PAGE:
ORCHARD PARK – I’m raising my hand, and I’m admitting right now, here on the last weekend of October: These Buffalo Bills are for real.
I’m not kidding.
Would it surprise me if, on Thursday night, they lay an egg in New York and lose to the surprisingly competitive Jets? My standard answer for that question, throughout almost all of the 17-year playoff drought, would be a resounding no. Of course it wouldn’t surprise me.
That’s not my answer today.
After watching the Bills win five of their first seven games, the latest an ultra-impressive 34-14 butt-kicking of the not so big-and-bad Oakland Raiders, I’m all in. Yes, losing to the Jets would surprise me because this team, led by Sean McDermott, just seems to have a different constitution than every other Bills team that has come up short since the new millennium began.
“Well, I understand that,” linebacker Lorenzo Alexander said when asked about the trepidation some fans may have about believing in this team given the gruesome history. “That’s the biggest thing from being a fan to being a part of the team internally because everybody hasn’t been a part of that.”
He reeled off the few names who have endured the most agony, such as Kyle Williams and Eric Wood, then pointed out that most everyone else in the locker room is immune to the past follies in Buffalo. “This team is totally different and we don’t hold on to that, that whole 17 years isn’t on us.”
LeSean McCoy, who keyed the offense with 151 yards rushing, said, “I think this is the strongest-willed team I've ever been on. We'll fight you to the end.”
That’s perhaps the most redeeming quality of this bunch. The Bills lack for star power, and who knows, maybe that will catch up to them in the second half of the season when they play the Patriots twice, and Kansas City on the road, but for right now, let’s enjoy the ride. Halloween is Tuesday, and that’s been a far-too-often demarcation line for the Bills in relation to their playoff chances. Usually, it’s trick and not treat for the Bills.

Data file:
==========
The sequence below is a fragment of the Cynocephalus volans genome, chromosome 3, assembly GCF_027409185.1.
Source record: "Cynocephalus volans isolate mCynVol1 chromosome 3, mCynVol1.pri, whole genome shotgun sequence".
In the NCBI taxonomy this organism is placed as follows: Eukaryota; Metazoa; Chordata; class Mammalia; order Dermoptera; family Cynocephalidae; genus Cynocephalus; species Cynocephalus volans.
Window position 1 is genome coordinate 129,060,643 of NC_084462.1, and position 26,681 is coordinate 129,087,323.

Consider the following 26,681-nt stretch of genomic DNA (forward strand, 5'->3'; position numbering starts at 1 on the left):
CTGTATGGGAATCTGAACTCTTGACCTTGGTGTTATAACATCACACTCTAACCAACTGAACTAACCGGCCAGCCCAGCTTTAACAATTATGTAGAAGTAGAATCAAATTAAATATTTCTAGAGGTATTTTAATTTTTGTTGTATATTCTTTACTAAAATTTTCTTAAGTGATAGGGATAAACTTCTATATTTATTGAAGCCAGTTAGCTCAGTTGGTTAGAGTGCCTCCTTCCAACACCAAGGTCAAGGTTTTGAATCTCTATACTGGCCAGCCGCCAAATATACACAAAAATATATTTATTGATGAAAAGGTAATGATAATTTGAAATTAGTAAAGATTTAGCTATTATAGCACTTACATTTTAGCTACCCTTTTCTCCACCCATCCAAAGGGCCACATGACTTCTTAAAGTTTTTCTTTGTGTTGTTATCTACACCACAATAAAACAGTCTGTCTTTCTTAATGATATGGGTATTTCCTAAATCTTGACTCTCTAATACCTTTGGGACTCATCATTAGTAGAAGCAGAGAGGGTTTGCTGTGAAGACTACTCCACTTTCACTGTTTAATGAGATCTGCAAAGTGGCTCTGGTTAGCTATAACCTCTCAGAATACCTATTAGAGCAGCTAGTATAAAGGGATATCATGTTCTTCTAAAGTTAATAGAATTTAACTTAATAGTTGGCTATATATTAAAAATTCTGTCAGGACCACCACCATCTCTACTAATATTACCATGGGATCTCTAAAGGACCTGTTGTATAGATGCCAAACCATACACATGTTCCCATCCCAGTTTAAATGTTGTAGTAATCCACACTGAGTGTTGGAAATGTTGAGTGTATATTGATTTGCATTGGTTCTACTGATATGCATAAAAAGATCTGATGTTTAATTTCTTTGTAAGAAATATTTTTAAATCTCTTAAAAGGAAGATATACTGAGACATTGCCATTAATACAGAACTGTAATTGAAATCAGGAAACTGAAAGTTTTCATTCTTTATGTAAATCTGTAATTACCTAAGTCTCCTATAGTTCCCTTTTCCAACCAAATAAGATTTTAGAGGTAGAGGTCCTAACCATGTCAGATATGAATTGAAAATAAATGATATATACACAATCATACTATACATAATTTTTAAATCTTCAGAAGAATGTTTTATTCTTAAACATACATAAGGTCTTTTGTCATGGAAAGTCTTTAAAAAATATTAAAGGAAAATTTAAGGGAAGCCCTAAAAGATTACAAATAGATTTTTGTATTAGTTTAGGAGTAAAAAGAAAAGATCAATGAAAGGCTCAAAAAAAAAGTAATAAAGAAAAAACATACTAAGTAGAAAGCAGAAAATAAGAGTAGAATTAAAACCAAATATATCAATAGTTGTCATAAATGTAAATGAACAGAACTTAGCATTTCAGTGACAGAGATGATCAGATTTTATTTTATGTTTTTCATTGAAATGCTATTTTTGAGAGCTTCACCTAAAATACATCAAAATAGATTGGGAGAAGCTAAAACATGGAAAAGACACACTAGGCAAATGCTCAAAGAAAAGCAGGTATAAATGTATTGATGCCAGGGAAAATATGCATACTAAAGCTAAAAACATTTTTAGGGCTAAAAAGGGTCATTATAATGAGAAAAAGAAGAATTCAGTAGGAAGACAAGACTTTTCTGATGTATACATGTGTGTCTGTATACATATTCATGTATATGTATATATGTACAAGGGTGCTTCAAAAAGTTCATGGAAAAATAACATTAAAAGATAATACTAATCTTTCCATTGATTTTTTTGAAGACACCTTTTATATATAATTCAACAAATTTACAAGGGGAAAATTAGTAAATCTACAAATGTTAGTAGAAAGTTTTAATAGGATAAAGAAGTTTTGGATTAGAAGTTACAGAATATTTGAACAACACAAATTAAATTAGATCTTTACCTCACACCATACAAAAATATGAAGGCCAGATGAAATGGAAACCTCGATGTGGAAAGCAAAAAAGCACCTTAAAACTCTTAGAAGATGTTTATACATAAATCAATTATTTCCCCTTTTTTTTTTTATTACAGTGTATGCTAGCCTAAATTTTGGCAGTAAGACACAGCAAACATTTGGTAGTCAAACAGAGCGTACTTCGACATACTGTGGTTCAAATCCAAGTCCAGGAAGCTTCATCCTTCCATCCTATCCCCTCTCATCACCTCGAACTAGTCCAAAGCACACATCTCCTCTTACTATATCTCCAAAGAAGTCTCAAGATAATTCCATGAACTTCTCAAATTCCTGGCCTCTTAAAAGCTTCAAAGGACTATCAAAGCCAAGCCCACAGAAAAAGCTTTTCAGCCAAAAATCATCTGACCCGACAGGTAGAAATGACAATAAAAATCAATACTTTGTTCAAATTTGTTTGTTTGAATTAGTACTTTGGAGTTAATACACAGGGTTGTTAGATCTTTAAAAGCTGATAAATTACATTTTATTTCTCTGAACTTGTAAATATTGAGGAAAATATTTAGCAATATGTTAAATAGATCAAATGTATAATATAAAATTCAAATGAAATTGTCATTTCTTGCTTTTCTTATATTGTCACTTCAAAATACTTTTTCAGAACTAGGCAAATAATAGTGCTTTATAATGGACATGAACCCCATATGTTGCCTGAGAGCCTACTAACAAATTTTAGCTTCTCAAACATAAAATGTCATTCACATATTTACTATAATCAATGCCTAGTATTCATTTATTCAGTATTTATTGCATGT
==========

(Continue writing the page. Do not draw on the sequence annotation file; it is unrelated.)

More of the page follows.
Maybe trading Cordy Glenn isn’t a good idea
His name has been on the trade rumor circuit for a few weeks now, ever since it came to light that the Seahawks reportedly called the Bills to inquire about the left tackle. Glenn missed a couple games with foot and ankle injuries, and while he was out, the Buffalo running game sputtered. Now he’s been back on the field the last two weeks, and the Bills have been tremendous on the ground.
They followed a 173-yard output against Tampa Bay last week with a 166-yard pounding of the Raiders. The passing game is not going to be dynamic, probably at any point this season, not with the receiving corps made up, as it is, of mostly also-ran players. The Bills have to be able to run effectively, and it’s clear that when Glenn is on the field, they run it better than when he’s not in there.
Matt Milano should start from now on
I know Ramon Humber was leading the Bills in tackles when he got hurt. But Humber made zero big-impact plays as he had one tackle among his 37 for lost yardage, and had one pass breakup. Milano has stepped in and had an interception last week along with two tackles for loss, and Sunday he had a game-changing 40-yard fumble return for a touchdown. “Yeah, it got some momentum going for us,” said McDermott.
Milano also forced a fumble on the punt coverage team. McDermott said early last week that Humber was the starter when he was ready to return. He might want to give that a second thought.
The Andre Holmes revenge game
The ex-Raider stuck it to his old teammates pretty good. No, he didn’t have a huge day, but he did catch a 6-yard touchdown pass from Tyrod Taylor, and he made a beautiful catch of a 36-yard pass that converted a key third-and-13 late in the third quarter. His three catches went for a team-high 51 yards, and it came against the Raiders who had employed him the previous four years.